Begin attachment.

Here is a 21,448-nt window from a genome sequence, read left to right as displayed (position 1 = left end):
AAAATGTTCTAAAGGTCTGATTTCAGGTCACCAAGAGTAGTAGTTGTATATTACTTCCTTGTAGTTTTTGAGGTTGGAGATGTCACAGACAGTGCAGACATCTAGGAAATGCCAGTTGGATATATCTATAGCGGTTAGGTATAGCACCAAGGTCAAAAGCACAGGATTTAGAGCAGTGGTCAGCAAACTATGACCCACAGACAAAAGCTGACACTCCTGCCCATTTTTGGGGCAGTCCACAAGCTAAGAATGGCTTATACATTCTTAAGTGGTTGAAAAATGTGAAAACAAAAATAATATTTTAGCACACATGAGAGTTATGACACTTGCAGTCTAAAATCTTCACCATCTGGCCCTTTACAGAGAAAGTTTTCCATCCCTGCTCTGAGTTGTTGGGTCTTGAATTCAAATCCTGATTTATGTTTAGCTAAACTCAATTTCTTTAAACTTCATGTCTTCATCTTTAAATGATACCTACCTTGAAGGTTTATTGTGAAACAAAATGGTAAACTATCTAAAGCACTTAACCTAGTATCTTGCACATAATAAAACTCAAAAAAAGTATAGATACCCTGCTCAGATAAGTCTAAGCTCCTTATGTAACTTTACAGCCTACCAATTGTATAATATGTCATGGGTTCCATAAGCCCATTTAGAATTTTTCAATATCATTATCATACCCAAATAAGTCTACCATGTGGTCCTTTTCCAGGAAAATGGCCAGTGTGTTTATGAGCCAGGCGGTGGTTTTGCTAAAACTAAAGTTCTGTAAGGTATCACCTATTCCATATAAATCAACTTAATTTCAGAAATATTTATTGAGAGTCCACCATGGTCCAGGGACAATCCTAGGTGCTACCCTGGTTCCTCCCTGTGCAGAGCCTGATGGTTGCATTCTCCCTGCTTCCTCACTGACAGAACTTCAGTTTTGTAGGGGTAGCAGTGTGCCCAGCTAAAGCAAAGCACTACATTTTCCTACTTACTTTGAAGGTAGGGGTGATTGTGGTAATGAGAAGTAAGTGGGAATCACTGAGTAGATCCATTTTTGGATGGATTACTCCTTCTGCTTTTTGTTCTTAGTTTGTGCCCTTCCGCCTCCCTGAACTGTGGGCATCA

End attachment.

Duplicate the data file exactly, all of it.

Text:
Here is a 21,448-nt window from a genome sequence, read left to right as displayed (position 1 = left end):
AAAATGTTCTAAAGGTCTGATTTCAGGTCACCAAGAGTAGTAGTTGTATATTACTTCCTTGTAGTTTTTGAGGTTGGAGATGTCACAGACAGTGCAGACATCTAGGAAATGCCAGTTGGATATATCTATAGCGGTTAGGTATAGCACCAAGGTCAAAAGCACAGGATTTAGAGCAGTGGTCAGCAAACTATGACCCACAGACAAAAGCTGACACTCCTGCCCATTTTTGGGGCAGTCCACAAGCTAAGAATGGCTTATACATTCTTAAGTGGTTGAAAAATGTGAAAACAAAAATAATATTTTAGCACACATGAGAGTTATGACACTTGCAGTCTAAAATCTTCACCATCTGGCCCTTTACAGAGAAAGTTTTCCATCCCTGCTCTGAGTTGTTGGGTCTTGAATTCAAATCCTGATTTATGTTTAGCTAAACTCAATTTCTTTAAACTTCATGTCTTCATCTTTAAATGATACCTACCTTGAAGGTTTATTGTGAAACAAAATGGTAAACTATCTAAAGCACTTAACCTAGTATCTTGCACATAATAAAACTCAAAAAAAGTATAGATACCCTGCTCAGATAAGTCTAAGCTCCTTATGTAACTTTACAGCCTACCAATTGTATAATATGTCATGGGTTCCATAAGCCCATTTAGAATTTTTCAATATCATTATCATACCCAAATAAGTCTACCATGTGGTCCTTTTCCAGGAAAATGGCCAGTGTGTTTATGAGCCAGGCGGTGGTTTTGCTAAAACTAAAGTTCTGTAAGGTATCACCTATTCCATATAAATCAACTTAATTTCAGAAATATTTATTGAGAGTCCACCATGGTCCAGGGACAATCCTAGGTGCTACCCTGGTTCCTCCCTGTGCAGAGCCTGATGGTTGCATTCTCCCTGCTTCCTCACTGACAGAACTTCAGTTTTGTAGGGGTAGCAGTGTGCCCAGCTAAAGCAAAGCACTACATTTTCCTACTTACTTTGAAGGTAGGGGTGATTGTGGTAATGAGAAGTAAGTGGGAATCACTGAGTAGATCCATTTTTGGATGGATTACTCCTTCTGCTTTTTGTTCTTAGTTTGTGCCCTTCCGCCTCCCTGAACTGTGGGCATCA